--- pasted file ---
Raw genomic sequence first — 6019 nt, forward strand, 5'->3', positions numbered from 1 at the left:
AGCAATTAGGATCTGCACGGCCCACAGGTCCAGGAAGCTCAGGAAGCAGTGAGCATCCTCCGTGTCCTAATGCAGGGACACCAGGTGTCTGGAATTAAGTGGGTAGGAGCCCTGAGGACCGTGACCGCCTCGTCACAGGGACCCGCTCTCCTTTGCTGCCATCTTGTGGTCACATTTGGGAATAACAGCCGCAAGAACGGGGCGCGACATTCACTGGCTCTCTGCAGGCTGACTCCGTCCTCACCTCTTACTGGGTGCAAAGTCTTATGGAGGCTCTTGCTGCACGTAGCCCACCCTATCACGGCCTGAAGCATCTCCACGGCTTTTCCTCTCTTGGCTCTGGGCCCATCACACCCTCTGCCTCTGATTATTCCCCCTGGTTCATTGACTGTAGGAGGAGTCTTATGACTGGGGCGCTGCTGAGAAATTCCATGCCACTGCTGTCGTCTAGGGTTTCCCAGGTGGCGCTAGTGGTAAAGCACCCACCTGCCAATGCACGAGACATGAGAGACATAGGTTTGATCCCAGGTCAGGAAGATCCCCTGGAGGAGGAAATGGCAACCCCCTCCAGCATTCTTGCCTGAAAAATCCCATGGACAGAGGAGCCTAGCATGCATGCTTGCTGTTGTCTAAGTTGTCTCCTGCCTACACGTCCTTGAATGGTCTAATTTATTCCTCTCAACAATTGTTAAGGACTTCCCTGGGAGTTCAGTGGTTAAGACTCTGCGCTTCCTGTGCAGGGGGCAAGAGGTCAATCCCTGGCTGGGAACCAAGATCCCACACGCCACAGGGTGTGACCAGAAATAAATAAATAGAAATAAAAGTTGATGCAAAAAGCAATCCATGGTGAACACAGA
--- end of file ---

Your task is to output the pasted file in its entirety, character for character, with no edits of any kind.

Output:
Raw genomic sequence first — 6019 nt, forward strand, 5'->3', positions numbered from 1 at the left:
AGCAATTAGGATCTGCACGGCCCACAGGTCCAGGAAGCTCAGGAAGCAGTGAGCATCCTCCGTGTCCTAATGCAGGGACACCAGGTGTCTGGAATTAAGTGGGTAGGAGCCCTGAGGACCGTGACCGCCTCGTCACAGGGACCCGCTCTCCTTTGCTGCCATCTTGTGGTCACATTTGGGAATAACAGCCGCAAGAACGGGGCGCGACATTCACTGGCTCTCTGCAGGCTGACTCCGTCCTCACCTCTTACTGGGTGCAAAGTCTTATGGAGGCTCTTGCTGCACGTAGCCCACCCTATCACGGCCTGAAGCATCTCCACGGCTTTTCCTCTCTTGGCTCTGGGCCCATCACACCCTCTGCCTCTGATTATTCCCCCTGGTTCATTGACTGTAGGAGGAGTCTTATGACTGGGGCGCTGCTGAGAAATTCCATGCCACTGCTGTCGTCTAGGGTTTCCCAGGTGGCGCTAGTGGTAAAGCACCCACCTGCCAATGCACGAGACATGAGAGACATAGGTTTGATCCCAGGTCAGGAAGATCCCCTGGAGGAGGAAATGGCAACCCCCTCCAGCATTCTTGCCTGAAAAATCCCATGGACAGAGGAGCCTAGCATGCATGCTTGCTGTTGTCTAAGTTGTCTCCTGCCTACACGTCCTTGAATGGTCTAATTTATTCCTCTCAACAATTGTTAAGGACTTCCCTGGGAGTTCAGTGGTTAAGACTCTGCGCTTCCTGTGCAGGGGGCAAGAGGTCAATCCCTGGCTGGGAACCAAGATCCCACACGCCACAGGGTGTGACCAGAAATAAATAAATAGAAATAAAAGTTGATGCAAAAAGCAATCCATGGTGAACACAGA